Split families. Urban malaise. Feelings of inadequacy. None of this is new territory for Noah Baumbach, whose comic-dramatic character studies like The Squid and the Whale, Greenberg, Margot at the Wedding and Frances Ha have all mined the everyday anxieties and existential crises of (predominately white, middle-class) urban America. But with The Meyerowitz Stories (New and Selected), Baumbach revisits these themes with a heightened level of maturity and warmth, resulting in a deft-handed ensemble comedy that approaches the likes of Albert Brooks and Elaine May in its blend of the hilarious and heartbreaking.
The Meyerowitz family is made up of disparate parts that gravitate around a central core: Harold Meyerowitz (Dustin Hoffman). A sculptor and retired Bard faculty member who lives in a book-laden Manhattan townhouse with his fourth wife, the charming alcoholic Maureen (Emma Thompson), Harold is father to three adult children: Danny (Adam Sandler) and Jean (Elizabeth Marvel), from an earlier marriage, and their slightly younger half-brother Matthew (Ben Stiller), from a different marriage. (The exact order of wives is unclear; there was an annulment somewhere in the mix.) Matthew, the most well-off and “well-adjusted” of the bunch, is the clear favourite; Harold uses his name as his computer password, as well as for the title of one of his most beloved sculptures. Danny and Jean can’t help but feel inferior.
Success, in all its relative, subjective mind-fuckery, is a shared source of fixation in the family, especially among the men. Harold constantly compares his success as an artist with that of his contemporary, L.J. Shapiro (Judd Hirsch). Harold’s major achievements include having one prominent public sculpture, “Gilded Halfwing”1, and the fact that one of his artworks was acquired by the Whitney Museum (where it sits in storage). L.J., on the other hand, is the subject of a major retrospective at MoMA. Harold attends the opening, but his comparative obscurity quickly propels him to bolt out the door. Unemployed, soon-to-be-divorced house husband Danny, too, feels like a failure, despite his success as a father to Eliza (Grace Van Patten), who is commencing her filmmaking studies at Bard. And LA-based Matthew, despite his professional success as a “personal wealth” consultant, has trouble in his domestic life, his relationship with his wife and young son strained by his frequent absence.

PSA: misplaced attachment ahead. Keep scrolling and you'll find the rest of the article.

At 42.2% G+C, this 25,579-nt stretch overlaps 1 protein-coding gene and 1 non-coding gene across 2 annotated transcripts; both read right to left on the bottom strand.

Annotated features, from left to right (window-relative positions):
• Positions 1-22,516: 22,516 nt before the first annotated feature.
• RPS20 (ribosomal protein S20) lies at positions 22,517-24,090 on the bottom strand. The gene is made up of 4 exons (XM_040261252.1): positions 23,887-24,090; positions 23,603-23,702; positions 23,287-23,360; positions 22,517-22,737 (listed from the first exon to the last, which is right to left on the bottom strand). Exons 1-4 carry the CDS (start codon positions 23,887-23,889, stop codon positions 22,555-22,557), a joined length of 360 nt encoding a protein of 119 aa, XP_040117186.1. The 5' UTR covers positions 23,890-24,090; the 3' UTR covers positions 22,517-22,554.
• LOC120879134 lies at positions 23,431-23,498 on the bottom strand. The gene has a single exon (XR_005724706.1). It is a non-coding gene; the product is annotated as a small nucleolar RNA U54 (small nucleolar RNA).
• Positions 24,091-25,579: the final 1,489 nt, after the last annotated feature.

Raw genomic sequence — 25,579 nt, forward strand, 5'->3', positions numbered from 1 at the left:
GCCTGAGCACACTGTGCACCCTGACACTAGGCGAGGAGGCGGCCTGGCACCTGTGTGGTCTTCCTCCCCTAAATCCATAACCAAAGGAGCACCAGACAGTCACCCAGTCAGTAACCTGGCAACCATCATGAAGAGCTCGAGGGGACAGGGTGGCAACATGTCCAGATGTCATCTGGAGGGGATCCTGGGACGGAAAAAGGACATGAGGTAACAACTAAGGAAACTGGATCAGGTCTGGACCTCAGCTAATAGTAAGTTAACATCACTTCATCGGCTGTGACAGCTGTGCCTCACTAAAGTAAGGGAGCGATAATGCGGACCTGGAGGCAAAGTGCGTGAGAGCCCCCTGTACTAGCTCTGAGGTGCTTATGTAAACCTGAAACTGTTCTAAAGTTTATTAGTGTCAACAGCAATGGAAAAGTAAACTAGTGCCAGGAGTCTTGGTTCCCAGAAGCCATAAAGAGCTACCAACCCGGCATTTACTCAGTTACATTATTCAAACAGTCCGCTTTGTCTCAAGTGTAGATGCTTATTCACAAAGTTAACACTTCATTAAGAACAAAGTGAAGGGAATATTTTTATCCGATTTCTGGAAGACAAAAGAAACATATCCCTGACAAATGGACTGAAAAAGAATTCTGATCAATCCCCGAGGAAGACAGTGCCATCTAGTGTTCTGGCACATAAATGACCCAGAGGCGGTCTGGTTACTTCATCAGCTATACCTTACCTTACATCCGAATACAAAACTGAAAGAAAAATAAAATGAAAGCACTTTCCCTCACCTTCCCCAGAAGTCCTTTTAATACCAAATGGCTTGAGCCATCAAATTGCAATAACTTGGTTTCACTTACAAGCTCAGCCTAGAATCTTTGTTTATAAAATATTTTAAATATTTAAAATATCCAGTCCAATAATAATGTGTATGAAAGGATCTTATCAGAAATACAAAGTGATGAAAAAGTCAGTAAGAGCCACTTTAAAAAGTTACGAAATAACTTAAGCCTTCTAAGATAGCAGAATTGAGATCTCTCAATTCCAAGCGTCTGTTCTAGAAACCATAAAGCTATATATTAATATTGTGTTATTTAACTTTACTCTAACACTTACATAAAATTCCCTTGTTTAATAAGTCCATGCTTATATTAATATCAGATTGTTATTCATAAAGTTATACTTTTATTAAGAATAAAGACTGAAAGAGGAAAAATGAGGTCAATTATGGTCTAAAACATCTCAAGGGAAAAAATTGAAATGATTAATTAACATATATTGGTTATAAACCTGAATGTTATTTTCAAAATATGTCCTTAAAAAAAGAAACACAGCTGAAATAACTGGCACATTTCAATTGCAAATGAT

The film is separated into the “new and selected” stories of the title, punctured by snappy intertitles. The stories are chronological, but sometimes leap unexpectedly to a different time and place. They operate like chunks of collective memory that don’t belong to any particular family member, with the camera maintaining an outsider perspective. That said, when Harold suffers a brain injury that lands him in hospital, the film zeroes in, focusing on the three siblings as they keep close watch over their father. This provides the emotional core of the narrative, and for a while the film turns into a hospital hangout movie of sorts. The claustrophobic sibling squabbles and frustrations that ensue do start to become exhausting, but Baumbach is a filmmaker drawn to exhausting, grating, ugly behaviour — Margot at the Wedding and Greenberg in particular showed us this much. The difference here is that it’s softer, and not so toxic.
It’s also very funny. Moving away from the Gerwig-driven, youthful screwball humour of Frances Ha and Mistress America, Baumbach’s screenplay ventures more into observational comedy, with a side dose of broad slapstick (it does star Adam Sandler, after all). The lead cast all deliver performances that excel in bringing both emotional depth and humour to their respective roles, but it’s Sandler who really stands out. His Danny is a sweet sad-sack with a short fuse, who can convincingly switch — in the space of a second — from nostalgically reminiscing over a song on the car radio with his daughter to a road rage-induced swearing fit.
And yet, despite Baumbach’s accomplishment, the fact that Netflix holds the film’s global rights could mean The Meyerowitz Stories becomes one of the first Cannes competition titles to be denied a traditional theatrical release. Meyerowitz was financed and shot independently, with the Netflix distribution deal signed during post-production, and — as Baumbach stressed during the film’s Cannes press conference — the film was made with the big screen in mind. Indeed the cinematography, courtesy American Honey DP and Baumbach first-timer Robbie Ryan, has a smooth, bright, and almost Rohmer-like quality that demands proper projection. It’s a film of superior craftsmanship, and one of Baumbach’s strongest to date. It would be a real shame were it not to be seen as intended.